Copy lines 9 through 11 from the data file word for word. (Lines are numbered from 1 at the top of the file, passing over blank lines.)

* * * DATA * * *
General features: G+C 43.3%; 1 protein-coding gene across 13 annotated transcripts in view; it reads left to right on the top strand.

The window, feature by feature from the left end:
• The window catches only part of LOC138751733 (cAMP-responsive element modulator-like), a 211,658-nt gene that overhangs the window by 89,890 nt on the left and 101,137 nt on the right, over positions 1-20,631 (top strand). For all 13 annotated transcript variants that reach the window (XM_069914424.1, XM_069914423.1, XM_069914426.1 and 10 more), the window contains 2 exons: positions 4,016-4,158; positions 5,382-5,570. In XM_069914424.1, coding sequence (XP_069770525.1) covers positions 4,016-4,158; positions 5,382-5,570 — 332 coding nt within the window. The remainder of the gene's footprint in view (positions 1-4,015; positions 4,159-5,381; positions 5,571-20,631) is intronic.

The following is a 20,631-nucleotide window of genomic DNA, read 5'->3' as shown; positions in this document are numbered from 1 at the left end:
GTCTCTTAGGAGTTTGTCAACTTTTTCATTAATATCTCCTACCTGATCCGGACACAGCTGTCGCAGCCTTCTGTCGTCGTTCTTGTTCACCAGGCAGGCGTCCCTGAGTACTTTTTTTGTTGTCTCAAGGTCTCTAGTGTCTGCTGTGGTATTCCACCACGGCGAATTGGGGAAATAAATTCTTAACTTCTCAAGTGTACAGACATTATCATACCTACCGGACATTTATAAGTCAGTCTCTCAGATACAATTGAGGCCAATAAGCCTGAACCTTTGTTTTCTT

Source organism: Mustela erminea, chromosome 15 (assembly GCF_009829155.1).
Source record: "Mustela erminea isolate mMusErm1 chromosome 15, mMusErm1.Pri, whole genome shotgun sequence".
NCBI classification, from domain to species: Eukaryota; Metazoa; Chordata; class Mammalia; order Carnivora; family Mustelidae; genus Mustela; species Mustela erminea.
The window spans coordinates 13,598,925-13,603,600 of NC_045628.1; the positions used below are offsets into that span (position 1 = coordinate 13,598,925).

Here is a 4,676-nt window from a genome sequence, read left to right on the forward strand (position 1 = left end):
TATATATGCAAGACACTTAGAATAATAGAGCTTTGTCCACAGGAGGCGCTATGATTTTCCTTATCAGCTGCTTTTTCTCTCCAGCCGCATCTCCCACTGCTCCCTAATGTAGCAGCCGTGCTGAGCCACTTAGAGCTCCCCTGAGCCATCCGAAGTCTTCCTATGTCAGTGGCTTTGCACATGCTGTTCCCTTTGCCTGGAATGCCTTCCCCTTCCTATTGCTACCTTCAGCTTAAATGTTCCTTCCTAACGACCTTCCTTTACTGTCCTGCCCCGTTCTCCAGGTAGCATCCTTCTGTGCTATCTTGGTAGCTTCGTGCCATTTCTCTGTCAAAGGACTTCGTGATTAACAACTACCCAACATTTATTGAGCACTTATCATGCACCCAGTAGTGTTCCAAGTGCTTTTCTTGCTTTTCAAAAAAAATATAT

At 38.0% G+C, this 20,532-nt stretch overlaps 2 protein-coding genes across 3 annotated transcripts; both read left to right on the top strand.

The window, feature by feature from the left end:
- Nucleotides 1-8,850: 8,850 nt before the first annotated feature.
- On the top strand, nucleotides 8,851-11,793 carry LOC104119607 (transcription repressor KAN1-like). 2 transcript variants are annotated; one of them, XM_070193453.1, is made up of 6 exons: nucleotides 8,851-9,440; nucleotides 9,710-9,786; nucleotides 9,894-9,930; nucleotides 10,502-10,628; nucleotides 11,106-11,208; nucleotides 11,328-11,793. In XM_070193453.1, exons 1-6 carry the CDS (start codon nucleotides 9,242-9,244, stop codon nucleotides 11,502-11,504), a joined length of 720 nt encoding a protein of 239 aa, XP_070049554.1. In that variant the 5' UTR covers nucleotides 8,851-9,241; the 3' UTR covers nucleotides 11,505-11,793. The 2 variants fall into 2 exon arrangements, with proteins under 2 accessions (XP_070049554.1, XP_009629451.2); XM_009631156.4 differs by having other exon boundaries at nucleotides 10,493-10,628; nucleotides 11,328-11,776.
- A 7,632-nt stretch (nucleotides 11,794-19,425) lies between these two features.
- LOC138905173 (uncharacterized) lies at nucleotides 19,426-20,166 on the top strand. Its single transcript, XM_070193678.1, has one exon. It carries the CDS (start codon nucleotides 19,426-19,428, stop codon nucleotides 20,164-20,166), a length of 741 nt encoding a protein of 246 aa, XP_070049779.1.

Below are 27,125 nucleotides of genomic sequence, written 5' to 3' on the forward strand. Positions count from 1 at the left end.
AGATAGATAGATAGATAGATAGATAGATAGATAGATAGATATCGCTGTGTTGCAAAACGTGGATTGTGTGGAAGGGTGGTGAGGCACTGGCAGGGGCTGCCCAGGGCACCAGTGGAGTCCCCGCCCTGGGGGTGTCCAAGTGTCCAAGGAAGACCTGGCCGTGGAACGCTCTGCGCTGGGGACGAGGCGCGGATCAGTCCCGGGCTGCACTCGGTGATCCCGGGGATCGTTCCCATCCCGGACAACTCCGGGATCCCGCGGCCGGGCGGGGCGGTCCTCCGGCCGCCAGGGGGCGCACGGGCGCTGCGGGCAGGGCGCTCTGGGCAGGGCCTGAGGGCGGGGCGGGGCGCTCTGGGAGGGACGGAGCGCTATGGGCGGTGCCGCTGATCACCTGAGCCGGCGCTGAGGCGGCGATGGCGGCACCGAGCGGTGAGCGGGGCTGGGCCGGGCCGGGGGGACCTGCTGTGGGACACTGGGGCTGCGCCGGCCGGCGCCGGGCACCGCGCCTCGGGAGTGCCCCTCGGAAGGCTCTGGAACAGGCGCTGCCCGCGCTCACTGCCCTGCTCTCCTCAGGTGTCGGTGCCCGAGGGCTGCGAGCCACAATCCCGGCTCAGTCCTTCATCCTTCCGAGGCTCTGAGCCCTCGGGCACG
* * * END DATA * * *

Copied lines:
The window spans coordinates 13,598,925-13,603,600 of NC_045628.1; the positions used below are offsets into that span (position 1 = coordinate 13,598,925).

Here is a 4,676-nt window from a genome sequence, read left to right on the forward strand (position 1 = left end):
TATATATGCAAGACACTTAGAATAATAGAGCTTTGTCCACAGGAGGCGCTATGATTTTCCTTATCAGCTGCTTTTTCTCTCCAGCCGCATCTCCCACTGCTCCCTAATGTAGCAGCCGTGCTGAGCCACTTAGAGCTCCCCTGAGCCATCCGAAGTCTTCCTATGTCAGTGGCTTTGCACATGCTGTTCCCTTTGCCTGGAATGCCTTCCCCTTCCTATTGCTACCTTCAGCTTAAATGTTCCTTCCTAACGACCTTCCTTTACTGTCCTGCCCCGTTCTCCAGGTAGCATCCTTCTGTGCTATCTTGGTAGCTTCGTGCCATTTCTCTGTCAAAGGACTTCGTGATTAACAACTACCCAACATTTATTGAGCACTTATCATGCACCCAGTAGTGTTCCAAGTGCTTTTCTTGCTTTTCAAAAAAAATATAT